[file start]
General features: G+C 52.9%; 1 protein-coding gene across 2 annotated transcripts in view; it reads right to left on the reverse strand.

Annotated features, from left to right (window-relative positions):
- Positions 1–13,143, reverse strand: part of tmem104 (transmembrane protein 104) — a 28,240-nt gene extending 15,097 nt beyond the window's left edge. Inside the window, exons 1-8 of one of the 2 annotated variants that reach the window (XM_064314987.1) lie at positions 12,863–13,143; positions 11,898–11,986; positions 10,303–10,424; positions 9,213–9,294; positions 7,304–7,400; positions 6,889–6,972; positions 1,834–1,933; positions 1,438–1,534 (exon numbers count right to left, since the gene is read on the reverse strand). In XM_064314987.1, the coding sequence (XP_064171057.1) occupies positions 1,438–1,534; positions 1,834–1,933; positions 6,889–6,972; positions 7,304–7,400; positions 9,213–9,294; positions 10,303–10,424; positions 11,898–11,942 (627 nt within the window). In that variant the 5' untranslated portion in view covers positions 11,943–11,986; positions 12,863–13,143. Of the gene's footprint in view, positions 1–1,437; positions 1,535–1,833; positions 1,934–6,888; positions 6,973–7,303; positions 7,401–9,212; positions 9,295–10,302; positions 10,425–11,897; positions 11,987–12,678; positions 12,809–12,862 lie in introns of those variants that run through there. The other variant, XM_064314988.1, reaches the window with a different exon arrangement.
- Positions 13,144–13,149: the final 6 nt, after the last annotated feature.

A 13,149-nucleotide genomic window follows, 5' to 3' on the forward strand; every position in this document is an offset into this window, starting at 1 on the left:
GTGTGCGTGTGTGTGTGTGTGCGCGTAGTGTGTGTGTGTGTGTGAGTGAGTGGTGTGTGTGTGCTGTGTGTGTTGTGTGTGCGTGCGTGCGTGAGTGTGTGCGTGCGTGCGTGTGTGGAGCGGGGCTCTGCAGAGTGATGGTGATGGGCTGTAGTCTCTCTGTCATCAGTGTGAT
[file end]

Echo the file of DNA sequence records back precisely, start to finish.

General features: G+C 52.9%; 1 protein-coding gene across 2 annotated transcripts in view; it reads right to left on the reverse strand.

Annotated features, from left to right (window-relative positions):
- Positions 1–13,143, reverse strand: part of tmem104 (transmembrane protein 104) — a 28,240-nt gene extending 15,097 nt beyond the window's left edge. Inside the window, exons 1-8 of one of the 2 annotated variants that reach the window (XM_064314987.1) lie at positions 12,863–13,143; positions 11,898–11,986; positions 10,303–10,424; positions 9,213–9,294; positions 7,304–7,400; positions 6,889–6,972; positions 1,834–1,933; positions 1,438–1,534 (exon numbers count right to left, since the gene is read on the reverse strand). In XM_064314987.1, the coding sequence (XP_064171057.1) occupies positions 1,438–1,534; positions 1,834–1,933; positions 6,889–6,972; positions 7,304–7,400; positions 9,213–9,294; positions 10,303–10,424; positions 11,898–11,942 (627 nt within the window). In that variant the 5' untranslated portion in view covers positions 11,943–11,986; positions 12,863–13,143. Of the gene's footprint in view, positions 1–1,437; positions 1,535–1,833; positions 1,934–6,888; positions 6,973–7,303; positions 7,401–9,212; positions 9,295–10,302; positions 10,425–11,897; positions 11,987–12,678; positions 12,809–12,862 lie in introns of those variants that run through there. The other variant, XM_064314988.1, reaches the window with a different exon arrangement.
- Positions 13,144–13,149: the final 6 nt, after the last annotated feature.

A 13,149-nucleotide genomic window follows, 5' to 3' on the forward strand; every position in this document is an offset into this window, starting at 1 on the left:
GTGTGCGTGTGTGTGTGTGTGCGCGTAGTGTGTGTGTGTGTGTGAGTGAGTGGTGTGTGTGTGCTGTGTGTGTTGTGTGTGCGTGCGTGCGTGAGTGTGTGCGTGCGTGCGTGTGTGGAGCGGGGCTCTGCAGAGTGATGGTGATGGGCTGTAGTCTCTCTGTCATCAGTGTGAT